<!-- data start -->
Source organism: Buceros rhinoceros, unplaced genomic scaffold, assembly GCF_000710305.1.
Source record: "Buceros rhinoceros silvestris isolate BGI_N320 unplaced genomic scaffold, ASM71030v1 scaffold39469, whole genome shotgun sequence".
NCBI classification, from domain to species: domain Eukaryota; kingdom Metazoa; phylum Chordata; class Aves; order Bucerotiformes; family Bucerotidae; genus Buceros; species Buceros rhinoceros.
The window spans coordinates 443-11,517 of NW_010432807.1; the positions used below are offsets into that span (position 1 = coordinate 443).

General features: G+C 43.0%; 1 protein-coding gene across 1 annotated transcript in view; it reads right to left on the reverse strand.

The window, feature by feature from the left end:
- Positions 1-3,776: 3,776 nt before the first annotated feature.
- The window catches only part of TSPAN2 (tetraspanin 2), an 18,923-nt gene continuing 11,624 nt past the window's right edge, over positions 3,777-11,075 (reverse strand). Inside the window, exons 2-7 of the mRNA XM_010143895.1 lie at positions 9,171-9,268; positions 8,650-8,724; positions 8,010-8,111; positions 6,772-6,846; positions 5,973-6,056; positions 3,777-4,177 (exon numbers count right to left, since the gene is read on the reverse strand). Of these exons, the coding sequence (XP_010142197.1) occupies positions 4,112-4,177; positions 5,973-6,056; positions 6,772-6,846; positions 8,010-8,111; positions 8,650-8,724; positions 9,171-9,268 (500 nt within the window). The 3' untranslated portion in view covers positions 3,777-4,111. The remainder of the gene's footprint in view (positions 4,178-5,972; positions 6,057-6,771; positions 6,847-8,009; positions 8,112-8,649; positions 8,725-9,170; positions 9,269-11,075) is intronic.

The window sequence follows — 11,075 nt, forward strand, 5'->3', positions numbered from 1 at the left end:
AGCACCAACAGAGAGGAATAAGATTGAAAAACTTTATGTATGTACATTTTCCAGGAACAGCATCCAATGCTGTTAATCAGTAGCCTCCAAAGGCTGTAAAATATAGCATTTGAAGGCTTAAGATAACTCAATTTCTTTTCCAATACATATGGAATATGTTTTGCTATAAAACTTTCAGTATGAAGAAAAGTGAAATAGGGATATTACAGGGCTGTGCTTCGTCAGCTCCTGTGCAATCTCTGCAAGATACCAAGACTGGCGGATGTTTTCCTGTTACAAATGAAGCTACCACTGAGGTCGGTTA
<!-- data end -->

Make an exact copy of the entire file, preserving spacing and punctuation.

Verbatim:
Source organism: Buceros rhinoceros, unplaced genomic scaffold, assembly GCF_000710305.1.
Source record: "Buceros rhinoceros silvestris isolate BGI_N320 unplaced genomic scaffold, ASM71030v1 scaffold39469, whole genome shotgun sequence".
NCBI classification, from domain to species: domain Eukaryota; kingdom Metazoa; phylum Chordata; class Aves; order Bucerotiformes; family Bucerotidae; genus Buceros; species Buceros rhinoceros.
The window spans coordinates 443-11,517 of NW_010432807.1; the positions used below are offsets into that span (position 1 = coordinate 443).

General features: G+C 43.0%; 1 protein-coding gene across 1 annotated transcript in view; it reads right to left on the reverse strand.

The window, feature by feature from the left end:
- Positions 1-3,776: 3,776 nt before the first annotated feature.
- The window catches only part of TSPAN2 (tetraspanin 2), an 18,923-nt gene continuing 11,624 nt past the window's right edge, over positions 3,777-11,075 (reverse strand). Inside the window, exons 2-7 of the mRNA XM_010143895.1 lie at positions 9,171-9,268; positions 8,650-8,724; positions 8,010-8,111; positions 6,772-6,846; positions 5,973-6,056; positions 3,777-4,177 (exon numbers count right to left, since the gene is read on the reverse strand). Of these exons, the coding sequence (XP_010142197.1) occupies positions 4,112-4,177; positions 5,973-6,056; positions 6,772-6,846; positions 8,010-8,111; positions 8,650-8,724; positions 9,171-9,268 (500 nt within the window). The 3' untranslated portion in view covers positions 3,777-4,111. The remainder of the gene's footprint in view (positions 4,178-5,972; positions 6,057-6,771; positions 6,847-8,009; positions 8,112-8,649; positions 8,725-9,170; positions 9,269-11,075) is intronic.

The window sequence follows — 11,075 nt, forward strand, 5'->3', positions numbered from 1 at the left end:
AGCACCAACAGAGAGGAATAAGATTGAAAAACTTTATGTATGTACATTTTCCAGGAACAGCATCCAATGCTGTTAATCAGTAGCCTCCAAAGGCTGTAAAATATAGCATTTGAAGGCTTAAGATAACTCAATTTCTTTTCCAATACATATGGAATATGTTTTGCTATAAAACTTTCAGTATGAAGAAAAGTGAAATAGGGATATTACAGGGCTGTGCTTCGTCAGCTCCTGTGCAATCTCTGCAAGATACCAAGACTGGCGGATGTTTTCCTGTTACAAATGAAGCTACCACTGAGGTCGGTTA